More than 900 people, including West Germany's chancellor and president, attended a funeral in Frankfurt today for slain bank president Juergen Ponto, and heard Bonn's economic minister warn that the killing brought an additional dimension to terrorism in this country.

Speaking at the nationally televised funeral ceremony, Economics Minister Hans Friderichs pointed out that unlike judges or law enforcement officials who had been previously been victims of terrorist assassins, Ponto was a private citizen, not a symbol of the state or judicary.

So why was the 53-year-old chief of Germany's second-largest commercial bank slain in his home last week by a band of extremists? Friderichs asked.

The banker had been deliberately picked out as a target, Friderichs said, because he was "a symbol" of a free enterprisr economic system that extremists "hate . . . and want to destroy."

The killing of someone outside the government law enforcement establishment for the first time is the new dimension Friderichs cited.

The prospect that anybody in private business or other sectors could become a terrorist target for murder or kidnaping has greatly increased the concern of German security forces. It has also produced new demands for tougher laws and bigger police forces. The same demands were raised fourt months ago after the slaying of Slegried Buback, chief federal prosecutor.

Friderichs said today that the state must increase security measures generally, but he reminded his audience that blanket protection of all prominent people in and out of government is impossible.

Furthermore, Friderichs warned "the state has the responsibility not only to prevent crime and vilence, but to protect freedom."

He cautioned against an overreaction that would play into the hands of terrorists. We should fight terrorism with all means but not only with policemen. We should fight also with a spiritual and philosophical attitude that does not nourish violence and terror," Friderichs said.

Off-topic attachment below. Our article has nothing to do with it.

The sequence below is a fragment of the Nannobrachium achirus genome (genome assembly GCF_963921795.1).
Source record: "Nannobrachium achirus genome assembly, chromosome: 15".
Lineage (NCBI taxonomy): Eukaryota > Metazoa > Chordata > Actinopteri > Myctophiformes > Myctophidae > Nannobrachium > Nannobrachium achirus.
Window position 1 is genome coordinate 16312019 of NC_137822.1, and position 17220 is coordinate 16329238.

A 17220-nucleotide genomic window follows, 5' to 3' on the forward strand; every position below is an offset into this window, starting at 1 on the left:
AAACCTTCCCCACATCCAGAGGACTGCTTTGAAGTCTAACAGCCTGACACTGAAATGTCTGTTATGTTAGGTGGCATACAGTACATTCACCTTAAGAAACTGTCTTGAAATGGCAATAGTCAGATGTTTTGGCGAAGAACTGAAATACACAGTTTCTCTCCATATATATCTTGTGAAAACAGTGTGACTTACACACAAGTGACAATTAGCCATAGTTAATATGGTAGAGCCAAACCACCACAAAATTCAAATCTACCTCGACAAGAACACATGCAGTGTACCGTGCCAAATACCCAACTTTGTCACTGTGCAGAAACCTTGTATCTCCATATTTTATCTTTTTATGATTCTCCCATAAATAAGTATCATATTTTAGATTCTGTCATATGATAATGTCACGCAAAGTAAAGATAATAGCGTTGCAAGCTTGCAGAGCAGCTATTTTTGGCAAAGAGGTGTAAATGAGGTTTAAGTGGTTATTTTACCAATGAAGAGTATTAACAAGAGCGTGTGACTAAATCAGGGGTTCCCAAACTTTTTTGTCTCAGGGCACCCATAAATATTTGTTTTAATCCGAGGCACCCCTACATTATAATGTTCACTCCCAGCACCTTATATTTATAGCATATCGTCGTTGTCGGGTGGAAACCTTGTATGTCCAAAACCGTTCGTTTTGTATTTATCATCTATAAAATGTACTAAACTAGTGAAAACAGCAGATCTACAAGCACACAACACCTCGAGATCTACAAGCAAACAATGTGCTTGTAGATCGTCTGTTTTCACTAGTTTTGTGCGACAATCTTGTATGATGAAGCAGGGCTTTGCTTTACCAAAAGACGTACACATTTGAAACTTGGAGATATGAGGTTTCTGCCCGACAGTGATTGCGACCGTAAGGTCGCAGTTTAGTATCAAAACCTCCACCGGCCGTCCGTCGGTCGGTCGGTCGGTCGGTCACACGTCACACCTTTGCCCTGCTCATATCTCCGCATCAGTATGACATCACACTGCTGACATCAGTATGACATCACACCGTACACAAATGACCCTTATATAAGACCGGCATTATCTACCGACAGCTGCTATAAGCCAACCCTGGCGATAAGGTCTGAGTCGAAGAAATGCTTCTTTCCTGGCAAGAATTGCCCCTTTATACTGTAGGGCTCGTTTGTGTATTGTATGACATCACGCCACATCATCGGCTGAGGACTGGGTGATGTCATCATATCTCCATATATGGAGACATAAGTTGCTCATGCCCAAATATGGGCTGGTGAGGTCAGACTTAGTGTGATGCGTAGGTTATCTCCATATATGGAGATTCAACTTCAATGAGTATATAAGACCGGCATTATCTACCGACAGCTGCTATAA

Police are stil hunting for three or four women, including Susanne Albreacht, 26-year-old prime suspect, and one man in the killing.

A group calling itself "Red Morning" hs claimed responsibility for the slaying.This group was previously unknown as an organization, contributing to fears that terrorist group may be increasing.

Monday police arrested a 23-year-old student, Eleonore Maria Poensgen, on charges of taking part in the attack. She was subsequently "positively identified" by Ponto's widow and the caretaker of the family home.

The suspect, however, has claimed repeatedly that she was nowhere near the home, and today her lawyers presented 15 persons at a press conference in Frankfurt who supported her alibi that she was on her way to a party.

The suspect remains in custody. However, if it turns out that police arrested the wrong person who was then wrongly identified by the widow and caretaker, it could not only prove embarassing to the police but could greatly complicate testimony by these two key witnesses at a future trial if the actual killers are caught.